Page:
Britain’s economy slowed sharply in the first three months of 2017 as higher inflation, boosted by last year’s Brexit vote, hit spending on the high street and hurt other consumer-focused businesses.

With the country heading for an election June 8, there were other signs Friday of a slowdown in the economy as house prices fell for a second month and measures of consumer confidence fell.

The Office for National Statistics said growth in the overall economy weakened to a one-year low of 0.3 percent in the January-March period from 0.7 percent in the last three months of 2016.

That represented a sharper slowdown in the rate of quarterly gross domestic product growth than the drop to 0.4 percent forecast by economists in a Reuters poll.

Last year, on par with Germany

Last year, Britain vied with Germany to be the fastest growing of the world’s major advanced economies with annual growth of 1.8 percent, defying widespread predictions of recession after the vote to leave the European Union.

But Friday’s figures are the clearest sign so far that the country is slowing in the run-up to the early election called by Prime Minister Theresa May.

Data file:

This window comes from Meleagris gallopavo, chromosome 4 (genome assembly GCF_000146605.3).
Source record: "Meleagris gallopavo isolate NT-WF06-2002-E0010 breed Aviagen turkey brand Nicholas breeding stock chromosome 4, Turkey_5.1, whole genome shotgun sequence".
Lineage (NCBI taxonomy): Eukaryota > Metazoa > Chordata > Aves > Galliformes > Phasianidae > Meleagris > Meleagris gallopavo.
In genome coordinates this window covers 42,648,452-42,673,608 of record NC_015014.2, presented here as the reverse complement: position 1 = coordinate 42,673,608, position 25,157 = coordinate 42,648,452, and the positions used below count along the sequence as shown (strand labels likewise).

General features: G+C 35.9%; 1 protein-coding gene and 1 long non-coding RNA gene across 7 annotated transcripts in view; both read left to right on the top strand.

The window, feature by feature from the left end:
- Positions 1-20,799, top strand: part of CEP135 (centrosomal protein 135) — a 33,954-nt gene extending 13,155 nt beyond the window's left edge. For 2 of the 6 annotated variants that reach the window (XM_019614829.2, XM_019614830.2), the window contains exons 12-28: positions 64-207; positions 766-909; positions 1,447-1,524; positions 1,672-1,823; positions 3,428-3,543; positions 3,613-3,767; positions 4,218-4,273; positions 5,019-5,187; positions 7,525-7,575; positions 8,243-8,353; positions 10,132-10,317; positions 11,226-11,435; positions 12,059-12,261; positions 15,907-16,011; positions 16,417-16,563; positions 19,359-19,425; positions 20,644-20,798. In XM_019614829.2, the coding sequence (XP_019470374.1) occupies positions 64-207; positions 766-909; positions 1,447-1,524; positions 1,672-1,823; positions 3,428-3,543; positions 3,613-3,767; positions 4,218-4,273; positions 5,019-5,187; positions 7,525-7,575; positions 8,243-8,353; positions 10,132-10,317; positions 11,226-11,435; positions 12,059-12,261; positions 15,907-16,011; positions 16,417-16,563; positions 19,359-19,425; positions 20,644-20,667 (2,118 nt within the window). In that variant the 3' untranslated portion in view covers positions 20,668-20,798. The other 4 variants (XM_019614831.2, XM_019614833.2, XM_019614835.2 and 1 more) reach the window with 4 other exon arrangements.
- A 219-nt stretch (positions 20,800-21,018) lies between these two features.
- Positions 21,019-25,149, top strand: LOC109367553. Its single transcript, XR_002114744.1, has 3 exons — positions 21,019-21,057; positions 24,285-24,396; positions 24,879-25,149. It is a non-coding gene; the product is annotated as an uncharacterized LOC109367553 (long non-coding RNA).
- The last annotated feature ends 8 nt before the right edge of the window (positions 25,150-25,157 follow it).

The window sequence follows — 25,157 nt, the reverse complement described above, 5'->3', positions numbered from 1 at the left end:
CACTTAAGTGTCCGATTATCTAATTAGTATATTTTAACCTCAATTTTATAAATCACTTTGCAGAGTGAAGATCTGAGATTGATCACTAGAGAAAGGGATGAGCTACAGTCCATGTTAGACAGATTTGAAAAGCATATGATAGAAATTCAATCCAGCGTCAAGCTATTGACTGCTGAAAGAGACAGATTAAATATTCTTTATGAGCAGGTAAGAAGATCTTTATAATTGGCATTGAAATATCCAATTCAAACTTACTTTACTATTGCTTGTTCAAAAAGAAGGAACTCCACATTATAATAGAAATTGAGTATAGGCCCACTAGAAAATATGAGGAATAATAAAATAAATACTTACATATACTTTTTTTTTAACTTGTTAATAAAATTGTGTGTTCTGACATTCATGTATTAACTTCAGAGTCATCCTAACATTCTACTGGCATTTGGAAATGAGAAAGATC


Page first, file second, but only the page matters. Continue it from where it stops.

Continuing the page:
British finance minister Philip Hammond said the economy remained resilient.

Fair to blame Brexit

But Alan Clarke, an economist at Scotiabank, said he expected it would slow further in the coming months.

“This weakness is likely to be blamed on Brexit. That is probably fair,” Clarke said, citing higher inflation.

“We see the trough in growth at 0.2 percent quarter-on-quarter towards the end of this year, when the squeeze from inflation is at its most intense,” he added.

The June 2016 Brexit vote led to a big fall in the value of sterling, which is now starting to push up inflation and eat into consumers’ disposable income.

The ONS said the biggest drag to first-quarter growth came from retailers and hotels, which had been hurt by higher prices.

Official data last week showed the biggest quarterly fall in retail sales since 2010.

Consumer price inflation is rising at its fastest since September 2013 as companies pass on increased costs caused by sterling’s slide in value since the Brexit vote, and many economists expect it to hit 3 percent later this year.

Despite the pick-up in inflation, the Bank of England is widely expected to keep interest rates at their record low of 0.25 percent as it waits to see the full impact of Brexit on the country’s economy.

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